One of the things I had shared with him in the note was that there were not many resources for people grieving over the death of their animals in Singapore. And he agreed, adding that not much is covered about this in vet studies as well.  He said that even if we are professionally trained (he was a vet and I was trained as a social worker), we are not immune from emotions such as grief. This was a moment of real connection and authenticity. It is the connection that comes from shared vulnerability that Dr Remen speaks of:

“I like the archetype of the Wounded Healer which symbolizes that two people in a healing relationship are peers, both wounded, and both with healing capacity. Just by being here, in these bodies, we are wounded, we are incomplete, if you will. But we also have the capacity for wholeness as part of our birthright. It comes out of our human nature. If you and I are participating in the healing process together, it is my woundedness that allows me to connect to you in your woundedness. I know what suffering is. I also know that you may feel separated from other other people by your suffering. You may feel lost, frightened, trapped. My woundedness allows me to find you and be with you in a way that is nonjudgemental. You are not the sick one or the weak one. We are here together, both capable of suffering, both capable of healing”. (Source: Healers on Healing which I highly recommend for those in healing profession.)

I have now learned why I value people like Dr Choi.  He values relationships in a society that seems to have less and less time for it. And he extends that to not just his animal patients but their caregivers too.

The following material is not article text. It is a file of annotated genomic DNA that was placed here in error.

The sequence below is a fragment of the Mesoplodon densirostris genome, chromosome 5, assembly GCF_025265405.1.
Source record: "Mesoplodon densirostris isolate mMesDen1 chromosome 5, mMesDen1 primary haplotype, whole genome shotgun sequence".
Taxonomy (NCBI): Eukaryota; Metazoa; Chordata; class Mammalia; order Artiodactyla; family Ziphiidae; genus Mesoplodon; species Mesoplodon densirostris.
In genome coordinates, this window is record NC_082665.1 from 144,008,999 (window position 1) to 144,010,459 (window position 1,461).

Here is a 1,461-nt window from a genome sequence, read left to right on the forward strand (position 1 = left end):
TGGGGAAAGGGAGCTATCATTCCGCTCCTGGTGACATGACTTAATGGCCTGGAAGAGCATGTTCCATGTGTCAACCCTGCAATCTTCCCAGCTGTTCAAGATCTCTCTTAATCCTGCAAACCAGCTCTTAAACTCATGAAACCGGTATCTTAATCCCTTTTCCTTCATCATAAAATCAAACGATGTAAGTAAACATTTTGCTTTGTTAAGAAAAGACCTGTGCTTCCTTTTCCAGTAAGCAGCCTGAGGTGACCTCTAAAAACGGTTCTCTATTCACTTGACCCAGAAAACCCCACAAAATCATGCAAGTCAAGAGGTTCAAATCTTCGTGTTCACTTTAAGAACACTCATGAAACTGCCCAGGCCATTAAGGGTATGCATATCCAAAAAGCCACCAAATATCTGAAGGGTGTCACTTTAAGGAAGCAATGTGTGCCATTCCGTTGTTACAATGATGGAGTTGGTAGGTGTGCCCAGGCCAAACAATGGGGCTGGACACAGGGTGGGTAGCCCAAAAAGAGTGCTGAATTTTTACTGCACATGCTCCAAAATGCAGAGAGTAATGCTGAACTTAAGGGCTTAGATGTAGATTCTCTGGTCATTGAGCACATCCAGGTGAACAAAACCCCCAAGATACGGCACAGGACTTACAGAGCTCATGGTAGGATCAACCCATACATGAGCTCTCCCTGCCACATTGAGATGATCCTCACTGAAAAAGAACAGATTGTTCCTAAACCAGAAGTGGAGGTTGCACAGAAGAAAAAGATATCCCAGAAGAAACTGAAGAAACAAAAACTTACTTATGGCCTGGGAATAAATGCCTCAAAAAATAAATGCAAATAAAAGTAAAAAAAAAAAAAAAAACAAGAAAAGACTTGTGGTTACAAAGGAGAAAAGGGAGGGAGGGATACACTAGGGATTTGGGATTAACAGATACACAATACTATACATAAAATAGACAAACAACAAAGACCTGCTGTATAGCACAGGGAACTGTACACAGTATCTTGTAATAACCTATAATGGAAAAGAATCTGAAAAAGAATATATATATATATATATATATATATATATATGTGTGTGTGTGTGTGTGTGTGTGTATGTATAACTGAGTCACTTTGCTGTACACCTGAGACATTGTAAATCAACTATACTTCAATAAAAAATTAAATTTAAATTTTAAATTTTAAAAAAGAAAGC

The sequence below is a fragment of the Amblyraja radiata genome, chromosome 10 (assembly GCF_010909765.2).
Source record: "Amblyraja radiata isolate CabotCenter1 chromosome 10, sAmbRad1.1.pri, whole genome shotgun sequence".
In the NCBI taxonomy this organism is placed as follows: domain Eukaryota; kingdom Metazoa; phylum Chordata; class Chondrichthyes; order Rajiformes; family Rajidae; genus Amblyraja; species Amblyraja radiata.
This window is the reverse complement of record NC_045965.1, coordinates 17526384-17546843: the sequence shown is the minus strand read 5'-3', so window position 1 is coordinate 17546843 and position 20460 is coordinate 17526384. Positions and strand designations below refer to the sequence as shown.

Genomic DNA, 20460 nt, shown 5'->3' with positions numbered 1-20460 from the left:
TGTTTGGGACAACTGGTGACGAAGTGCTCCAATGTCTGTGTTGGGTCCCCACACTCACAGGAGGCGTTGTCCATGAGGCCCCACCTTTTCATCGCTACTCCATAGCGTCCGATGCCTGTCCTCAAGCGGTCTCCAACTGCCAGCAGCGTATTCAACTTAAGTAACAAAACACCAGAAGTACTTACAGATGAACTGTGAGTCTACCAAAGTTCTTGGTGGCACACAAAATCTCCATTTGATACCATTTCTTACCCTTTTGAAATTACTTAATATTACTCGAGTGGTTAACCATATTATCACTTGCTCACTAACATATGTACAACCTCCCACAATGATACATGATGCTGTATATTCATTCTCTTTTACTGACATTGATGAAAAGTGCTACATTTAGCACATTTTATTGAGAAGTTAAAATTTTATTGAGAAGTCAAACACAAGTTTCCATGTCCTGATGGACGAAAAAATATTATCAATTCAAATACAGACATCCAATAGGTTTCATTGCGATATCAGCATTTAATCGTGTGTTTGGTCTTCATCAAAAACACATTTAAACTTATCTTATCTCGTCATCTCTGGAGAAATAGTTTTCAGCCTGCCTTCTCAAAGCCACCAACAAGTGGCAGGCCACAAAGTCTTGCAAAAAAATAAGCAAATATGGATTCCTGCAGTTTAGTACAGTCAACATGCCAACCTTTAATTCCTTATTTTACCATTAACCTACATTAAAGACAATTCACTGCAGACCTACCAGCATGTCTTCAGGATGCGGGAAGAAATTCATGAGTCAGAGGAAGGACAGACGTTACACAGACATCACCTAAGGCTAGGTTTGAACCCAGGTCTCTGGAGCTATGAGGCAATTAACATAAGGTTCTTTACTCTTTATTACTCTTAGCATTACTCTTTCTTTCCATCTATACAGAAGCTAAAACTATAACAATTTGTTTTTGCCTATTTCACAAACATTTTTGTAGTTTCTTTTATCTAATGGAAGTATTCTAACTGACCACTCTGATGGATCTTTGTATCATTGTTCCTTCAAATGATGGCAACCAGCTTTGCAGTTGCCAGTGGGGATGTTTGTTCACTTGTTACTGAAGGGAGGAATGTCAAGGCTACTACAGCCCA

Dr Remen distinguishes healing from curing. Max couldn’t be cured but he was healed by his family and his vet. And I was healed by various things, include Dr Choi’s kindness.

Max had soulful and powerful Presence in my life. He gifted us with quiet grace, sensitivity and consideration.  His last vet gave Max and us the same gifts.



(This is simply a personal account of my experience. Please choose your veterinary professional based on what is important to you. Thank you.)

Dr Rachel Remen’s is a healer of the healthcare system. For articles by her, visit her website. 

On Leadership by Daw Aung San Suu Kyi

I have looked up to Aung San Suu Kyi for her nonviolent approach to change for many years. In her speech at Singapore Management University, she shares the mindset of a leader. Although she doesn’t use the term “servant leadership”, what she says is very much the essence of servant leadership to me. I have, made in  bold, specific lines that capture servant leadership.


Here are excerpts of her speech, which can be watched on youtube.

Leadership must begin with commitment; with conviction.

This, in the end, is what I think leadership is about. You should be able to fulfil the need of the people who are willing to be led by you. They are willing to be led by you because you fulfil their need for hope, their need to believe in themselves. If you cannot make those people you are trying to lead believe in themselves, you cannot really be a leader. So to make people believe in themselves, you’ve got to respect them. You’ve got to truly value them.


That is what leadership is about…making it possible for people to work together…


…What we are talking about are leaders, not commanders. Leaders lead. Commanders command. And they expect their commands to be obeyed, whether or not they are reasonable. Now leadership means convincing those whom you aspire to lead that the way you have chosen is the right one. It has to be a choice. They have to choose to follow you. That is what leadership is about. With a commander, there’s no choice. You either follow or else.

…Leadership entails vision. Otherwise where are you leading people to? If you don’t know where you want to go to, you have no right to ask people to go along with you. So that is what vision is; knowing where it is you want to go and and to be able to explain this to those whom you aspire to lead. Why you want to go where you want to get to in a particular way. It’s not just getting to a goal but how you get to a goal that is decisive; that is important. And you got to decide: Are you going to take more time to make sure that the way is smoother or do you want to put an emphasis on speedy achievement?  And why? You have to balance…